Nature & Science
Valley Forge National Historical Park encompasses an area of great historical significance, as well as a substantial area of native biodiversity. The 3,500-acre park is one of the few, large, contiguous, protected areas in southeastern Pennsylvania that has a variety of habitat types including a river, numerous streams and forested wetlands, eastern deciduous forest, and tall-grass meadows. The park is surrounded by residential, commercial and industrial developments of Montgomery and Chester Counties on all sides, thus it is an oasis for native wildlife.
Here are some helpful natural resource links to enhance your visit to Valley Forge NHP:
The Crayfish Corps
Want to help?
Download the Corps Brochure for more info and how to sign up!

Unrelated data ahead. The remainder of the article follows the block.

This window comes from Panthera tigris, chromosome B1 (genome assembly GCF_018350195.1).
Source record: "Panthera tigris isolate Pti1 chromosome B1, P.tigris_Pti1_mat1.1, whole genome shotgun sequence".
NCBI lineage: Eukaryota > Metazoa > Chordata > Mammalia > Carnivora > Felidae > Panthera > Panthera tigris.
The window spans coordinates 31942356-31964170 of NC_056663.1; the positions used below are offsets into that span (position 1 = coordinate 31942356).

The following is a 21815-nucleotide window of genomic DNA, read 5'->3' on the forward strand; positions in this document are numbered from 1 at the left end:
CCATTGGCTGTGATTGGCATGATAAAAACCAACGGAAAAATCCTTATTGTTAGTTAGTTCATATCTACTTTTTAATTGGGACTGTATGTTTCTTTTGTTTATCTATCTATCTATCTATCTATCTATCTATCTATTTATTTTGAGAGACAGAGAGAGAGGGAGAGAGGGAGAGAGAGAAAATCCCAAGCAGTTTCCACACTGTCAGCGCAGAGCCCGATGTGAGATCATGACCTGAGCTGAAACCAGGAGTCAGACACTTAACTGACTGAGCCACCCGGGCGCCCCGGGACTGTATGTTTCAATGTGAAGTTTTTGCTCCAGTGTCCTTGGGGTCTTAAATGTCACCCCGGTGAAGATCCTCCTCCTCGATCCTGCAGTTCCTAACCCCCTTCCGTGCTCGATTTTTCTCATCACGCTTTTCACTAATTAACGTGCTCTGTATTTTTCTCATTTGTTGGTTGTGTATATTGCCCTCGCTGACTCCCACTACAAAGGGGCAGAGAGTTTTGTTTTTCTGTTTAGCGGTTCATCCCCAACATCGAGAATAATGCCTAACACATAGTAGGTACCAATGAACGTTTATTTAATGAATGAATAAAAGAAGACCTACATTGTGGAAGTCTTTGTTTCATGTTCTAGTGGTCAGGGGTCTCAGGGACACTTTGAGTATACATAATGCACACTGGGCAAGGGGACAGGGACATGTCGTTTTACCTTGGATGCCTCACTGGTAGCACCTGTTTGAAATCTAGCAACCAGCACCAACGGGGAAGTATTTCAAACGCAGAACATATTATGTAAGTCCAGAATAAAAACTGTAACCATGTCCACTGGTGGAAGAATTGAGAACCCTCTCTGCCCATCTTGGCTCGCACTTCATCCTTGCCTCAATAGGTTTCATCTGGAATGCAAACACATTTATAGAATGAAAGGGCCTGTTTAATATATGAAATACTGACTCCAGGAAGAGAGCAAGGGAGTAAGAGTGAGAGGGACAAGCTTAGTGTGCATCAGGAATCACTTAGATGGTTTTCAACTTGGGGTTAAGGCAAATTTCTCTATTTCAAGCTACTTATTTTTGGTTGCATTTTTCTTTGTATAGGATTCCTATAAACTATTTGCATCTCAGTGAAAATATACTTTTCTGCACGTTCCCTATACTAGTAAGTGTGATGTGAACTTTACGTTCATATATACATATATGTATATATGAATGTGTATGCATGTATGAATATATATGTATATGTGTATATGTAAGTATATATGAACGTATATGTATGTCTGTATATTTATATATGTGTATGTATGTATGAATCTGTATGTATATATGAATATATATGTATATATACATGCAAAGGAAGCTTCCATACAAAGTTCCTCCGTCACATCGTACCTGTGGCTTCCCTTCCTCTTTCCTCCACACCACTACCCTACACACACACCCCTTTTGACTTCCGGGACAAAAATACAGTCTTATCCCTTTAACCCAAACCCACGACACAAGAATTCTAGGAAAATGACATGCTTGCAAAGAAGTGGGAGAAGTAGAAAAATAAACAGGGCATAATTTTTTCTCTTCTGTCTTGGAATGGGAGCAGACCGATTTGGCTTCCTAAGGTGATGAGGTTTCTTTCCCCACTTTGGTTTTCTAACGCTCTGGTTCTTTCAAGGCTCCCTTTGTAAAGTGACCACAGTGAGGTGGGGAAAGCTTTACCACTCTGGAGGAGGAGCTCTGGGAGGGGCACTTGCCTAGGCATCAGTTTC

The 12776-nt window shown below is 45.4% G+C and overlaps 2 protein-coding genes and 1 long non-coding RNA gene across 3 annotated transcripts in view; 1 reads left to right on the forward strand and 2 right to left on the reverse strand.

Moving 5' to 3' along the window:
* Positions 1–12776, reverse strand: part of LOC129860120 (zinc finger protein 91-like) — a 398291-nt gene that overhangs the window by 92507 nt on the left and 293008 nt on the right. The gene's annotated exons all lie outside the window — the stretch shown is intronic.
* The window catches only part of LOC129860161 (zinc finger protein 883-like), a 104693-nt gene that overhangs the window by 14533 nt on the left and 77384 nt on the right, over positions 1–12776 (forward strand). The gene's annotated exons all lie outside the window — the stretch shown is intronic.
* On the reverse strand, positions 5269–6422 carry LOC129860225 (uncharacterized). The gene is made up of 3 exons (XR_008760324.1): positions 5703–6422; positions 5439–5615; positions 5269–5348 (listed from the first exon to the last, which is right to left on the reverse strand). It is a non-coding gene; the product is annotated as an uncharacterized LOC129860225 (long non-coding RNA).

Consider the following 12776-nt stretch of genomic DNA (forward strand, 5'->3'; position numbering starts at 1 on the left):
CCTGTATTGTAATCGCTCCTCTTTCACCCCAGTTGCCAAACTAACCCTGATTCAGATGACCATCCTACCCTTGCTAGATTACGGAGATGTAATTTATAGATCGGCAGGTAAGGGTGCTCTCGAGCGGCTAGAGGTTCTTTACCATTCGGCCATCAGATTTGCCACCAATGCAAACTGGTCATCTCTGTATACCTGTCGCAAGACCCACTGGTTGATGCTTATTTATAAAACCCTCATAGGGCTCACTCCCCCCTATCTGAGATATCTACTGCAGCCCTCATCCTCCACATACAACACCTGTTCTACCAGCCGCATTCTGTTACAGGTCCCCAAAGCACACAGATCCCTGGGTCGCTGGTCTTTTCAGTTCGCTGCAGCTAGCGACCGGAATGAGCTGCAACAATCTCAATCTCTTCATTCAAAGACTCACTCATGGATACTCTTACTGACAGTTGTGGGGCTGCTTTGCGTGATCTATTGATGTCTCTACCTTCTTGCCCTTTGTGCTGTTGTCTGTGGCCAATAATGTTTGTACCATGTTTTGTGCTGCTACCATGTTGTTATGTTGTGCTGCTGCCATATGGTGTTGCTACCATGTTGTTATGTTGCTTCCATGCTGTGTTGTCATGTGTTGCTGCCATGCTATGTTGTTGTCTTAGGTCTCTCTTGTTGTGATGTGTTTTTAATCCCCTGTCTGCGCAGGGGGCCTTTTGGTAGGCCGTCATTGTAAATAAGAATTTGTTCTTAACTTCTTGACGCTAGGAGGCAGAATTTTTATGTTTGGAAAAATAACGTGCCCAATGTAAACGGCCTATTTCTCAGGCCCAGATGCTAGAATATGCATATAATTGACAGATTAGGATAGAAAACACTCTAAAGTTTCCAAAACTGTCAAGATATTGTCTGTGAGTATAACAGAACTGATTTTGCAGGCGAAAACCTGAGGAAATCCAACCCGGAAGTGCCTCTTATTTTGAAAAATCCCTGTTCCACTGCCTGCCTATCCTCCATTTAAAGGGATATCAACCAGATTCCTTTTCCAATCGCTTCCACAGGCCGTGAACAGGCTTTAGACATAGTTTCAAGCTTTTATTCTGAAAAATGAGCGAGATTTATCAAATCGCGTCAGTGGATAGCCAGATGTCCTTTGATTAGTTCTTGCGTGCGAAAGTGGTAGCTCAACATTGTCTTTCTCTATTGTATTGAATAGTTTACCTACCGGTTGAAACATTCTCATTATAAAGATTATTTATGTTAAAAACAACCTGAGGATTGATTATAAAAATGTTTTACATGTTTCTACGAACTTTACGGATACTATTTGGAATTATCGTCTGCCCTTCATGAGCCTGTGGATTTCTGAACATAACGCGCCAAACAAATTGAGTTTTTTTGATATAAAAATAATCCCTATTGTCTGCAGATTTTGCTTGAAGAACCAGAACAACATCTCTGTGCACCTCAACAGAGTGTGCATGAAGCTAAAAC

To date, over 315 species of animals have been reported within the park; 225 of these are birds! Such an impressive diversity of animal species has been observed within the park because of the variety, sizes and spatial arrangements of habitat types, including deciduous forests, tall-grass meadows, wetlands, and riparian zones.
The diversity of plant life that inhabits Valley Forge National Historical Park is directly related to the geology and hydrology of the area. Over 730 species of plants are known to occur within the park.
The white-tailed deer management plan can be viewed here.
Did You Know?
Port Kennedy Cave, located in what is now Valley Forge NHP, produced one of the most significant assemblages of Pleistocene fossils in North America. 14 plants and 48 animals are represented, including wolverine, Wheatley's ground sloth, long-nosed peccary, Hay's tapir, and lesser short-faced bear. More...